Note: This unit version is currently under review and is subject to change!
ELEC3405: Communications Electronics and Photonics (2014 - Semester 2)
|Unit:||ELEC3405: Communications Electronics and Photonics (6 CP)|
|Faculty/School:||School of Electrical & Information Engineering|
A/Prof Atai, Javid
|Session options:||Semester 2|
|Versions for this Unit:|
|Brief Handbook Description:||This unit of study provides an introduction to the fundamental operation and design of transmitter and receiver subsystems for two broad classes of communications systems: those based on electronic transmission and those based on optical transmission.
In the area of electronic communication subsystems, the course presents transmitter and receiver design. Topics relating to the transmitter comprise electronic oscillator sources, tuned electronic amplifiers, and modulators. Topics relating to receiver design comprise RF and IF frequency selective amplifiers, mixers, demodulators, phase-lock loops, feedback amplifiers, and high frequency RF and microwave communication amplifiers. In the area of optical communication subsystems, the course presents photonic transmitters and receivers. On the transmitter side this focuses on the principles of light generation in optical sources such as semiconductor lasers and light emitting diodes, electro-optic modulation of light, and optical amplifiers. On the receiver side, photodetectors, optical receivers, and front-end circuits are discussed. The principles and design of these subsystems are considered with reference to a basic optoelectronic communication link.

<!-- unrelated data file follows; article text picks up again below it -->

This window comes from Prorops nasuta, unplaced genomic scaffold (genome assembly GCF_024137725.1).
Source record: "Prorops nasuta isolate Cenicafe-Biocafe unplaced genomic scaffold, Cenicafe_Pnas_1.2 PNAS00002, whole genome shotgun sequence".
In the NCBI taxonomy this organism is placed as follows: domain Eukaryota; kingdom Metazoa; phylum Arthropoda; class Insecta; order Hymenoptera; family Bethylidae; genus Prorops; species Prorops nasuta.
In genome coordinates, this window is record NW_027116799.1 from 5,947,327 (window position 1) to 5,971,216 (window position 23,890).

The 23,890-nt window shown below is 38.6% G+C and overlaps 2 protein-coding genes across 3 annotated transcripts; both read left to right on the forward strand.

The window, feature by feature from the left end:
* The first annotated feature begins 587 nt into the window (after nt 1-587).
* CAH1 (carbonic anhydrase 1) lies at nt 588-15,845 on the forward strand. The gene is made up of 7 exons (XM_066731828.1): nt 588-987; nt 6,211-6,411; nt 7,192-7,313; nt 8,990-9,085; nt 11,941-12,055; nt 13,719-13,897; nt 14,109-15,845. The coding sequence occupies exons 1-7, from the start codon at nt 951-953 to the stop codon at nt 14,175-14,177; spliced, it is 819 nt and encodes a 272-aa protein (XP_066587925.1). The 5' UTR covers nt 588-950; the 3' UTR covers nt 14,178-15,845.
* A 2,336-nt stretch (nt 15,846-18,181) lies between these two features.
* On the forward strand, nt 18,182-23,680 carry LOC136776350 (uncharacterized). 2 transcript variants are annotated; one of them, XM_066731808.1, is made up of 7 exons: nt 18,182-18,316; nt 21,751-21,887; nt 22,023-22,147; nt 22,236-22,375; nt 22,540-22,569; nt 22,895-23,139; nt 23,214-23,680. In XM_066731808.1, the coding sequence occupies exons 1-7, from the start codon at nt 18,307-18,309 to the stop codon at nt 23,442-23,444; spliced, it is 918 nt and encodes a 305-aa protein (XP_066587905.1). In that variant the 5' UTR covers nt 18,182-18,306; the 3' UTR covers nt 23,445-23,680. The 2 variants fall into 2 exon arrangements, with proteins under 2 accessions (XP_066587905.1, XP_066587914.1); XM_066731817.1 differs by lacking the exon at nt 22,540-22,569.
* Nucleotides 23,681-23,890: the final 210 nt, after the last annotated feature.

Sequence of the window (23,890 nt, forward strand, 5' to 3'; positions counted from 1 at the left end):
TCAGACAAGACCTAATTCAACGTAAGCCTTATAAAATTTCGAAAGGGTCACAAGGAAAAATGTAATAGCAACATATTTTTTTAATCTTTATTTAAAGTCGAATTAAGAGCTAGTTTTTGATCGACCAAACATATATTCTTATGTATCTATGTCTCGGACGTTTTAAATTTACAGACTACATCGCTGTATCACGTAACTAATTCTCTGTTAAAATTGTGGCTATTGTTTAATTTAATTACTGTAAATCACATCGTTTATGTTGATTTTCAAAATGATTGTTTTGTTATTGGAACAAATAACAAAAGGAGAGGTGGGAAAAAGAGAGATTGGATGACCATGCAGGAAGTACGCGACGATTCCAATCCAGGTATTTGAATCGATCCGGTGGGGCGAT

|Assumed Knowledge:||ELEC2104. A background in basic electronics and circuit theory is assumed.|
Dr Yi, Xiaoke
|T&L Activities:||Independent Study: Self-study|
Attributes listed here represent the key course goals (see Course Map tab) designated for this unit. The list below describes how these attributes are developed through practice in the unit. See Learning Outcomes and Assessment tabs for details of how these attributes are assessed.
|Attribute Development Method||Attribute Developed|
|Design and problem solving skills of the subsystems are developed in assignments and laboratory work with reference to a basic optoelectronic link, and a complete electronic communication system.||Design (Level 3)|
|Gain an understanding of electronic transmitters and the receivers, the former comprising oscillator sources, tuned amplifiers, and modulators, the latter comprising RF and IF frequency selective amplifiers, mixers demodulators, and feedback amplifiers. Also gain an understanding optical communication transmitter and receiver subsystems, comprising light generation, modulation of light, photodetectors, optical receivers, and front-end circuits.||Engineering/IT Specialisation (Level 3)|
|Gain a fundamental comprehension of the subsystems for two broad classes of communications systems: those based on electronic transmission and those based on optical transmission.||Maths/Science Methods and Tools (Level 2)|